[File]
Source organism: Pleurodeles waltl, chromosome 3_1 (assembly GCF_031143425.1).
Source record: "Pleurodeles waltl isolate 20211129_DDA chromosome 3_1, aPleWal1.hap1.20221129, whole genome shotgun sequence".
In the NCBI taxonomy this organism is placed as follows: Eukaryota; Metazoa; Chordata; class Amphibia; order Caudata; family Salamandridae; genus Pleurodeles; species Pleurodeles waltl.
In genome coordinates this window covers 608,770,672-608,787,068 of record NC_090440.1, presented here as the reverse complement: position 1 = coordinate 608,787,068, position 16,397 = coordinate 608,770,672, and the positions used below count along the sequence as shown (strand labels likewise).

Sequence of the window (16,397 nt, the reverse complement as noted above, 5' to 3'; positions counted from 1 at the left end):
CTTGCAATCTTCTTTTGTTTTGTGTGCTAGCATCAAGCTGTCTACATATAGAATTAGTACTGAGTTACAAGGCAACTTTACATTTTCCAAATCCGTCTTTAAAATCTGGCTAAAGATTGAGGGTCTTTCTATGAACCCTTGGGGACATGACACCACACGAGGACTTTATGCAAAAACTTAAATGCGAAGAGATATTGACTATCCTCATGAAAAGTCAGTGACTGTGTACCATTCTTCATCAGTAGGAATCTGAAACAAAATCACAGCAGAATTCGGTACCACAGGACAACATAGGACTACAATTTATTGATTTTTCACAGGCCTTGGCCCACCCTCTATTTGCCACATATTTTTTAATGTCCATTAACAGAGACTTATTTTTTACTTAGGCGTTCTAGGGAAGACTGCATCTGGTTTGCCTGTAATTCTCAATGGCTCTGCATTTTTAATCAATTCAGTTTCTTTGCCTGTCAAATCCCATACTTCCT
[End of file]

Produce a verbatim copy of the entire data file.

Source organism: Pleurodeles waltl, chromosome 3_1 (assembly GCF_031143425.1).
Source record: "Pleurodeles waltl isolate 20211129_DDA chromosome 3_1, aPleWal1.hap1.20221129, whole genome shotgun sequence".
In the NCBI taxonomy this organism is placed as follows: Eukaryota; Metazoa; Chordata; class Amphibia; order Caudata; family Salamandridae; genus Pleurodeles; species Pleurodeles waltl.
In genome coordinates this window covers 608,770,672-608,787,068 of record NC_090440.1, presented here as the reverse complement: position 1 = coordinate 608,787,068, position 16,397 = coordinate 608,770,672, and the positions used below count along the sequence as shown (strand labels likewise).

Sequence of the window (16,397 nt, the reverse complement as noted above, 5' to 3'; positions counted from 1 at the left end):
CTTGCAATCTTCTTTTGTTTTGTGTGCTAGCATCAAGCTGTCTACATATAGAATTAGTACTGAGTTACAAGGCAACTTTACATTTTCCAAATCCGTCTTTAAAATCTGGCTAAAGATTGAGGGTCTTTCTATGAACCCTTGGGGACATGACACCACACGAGGACTTTATGCAAAAACTTAAATGCGAAGAGATATTGACTATCCTCATGAAAAGTCAGTGACTGTGTACCATTCTTCATCAGTAGGAATCTGAAACAAAATCACAGCAGAATTCGGTACCACAGGACAACATAGGACTACAATTTATTGATTTTTCACAGGCCTTGGCCCACCCTCTATTTGCCACATATTTTTTAATGTCCATTAACAGAGACTTATTTTTTACTTAGGCGTTCTAGGGAAGACTGCATCTGGTTTGCCTGTAATTCTCAATGGCTCTGCATTTTTAATCAATTCAGTTTCTTTGCCTGTCAAATCCCATACTTCCT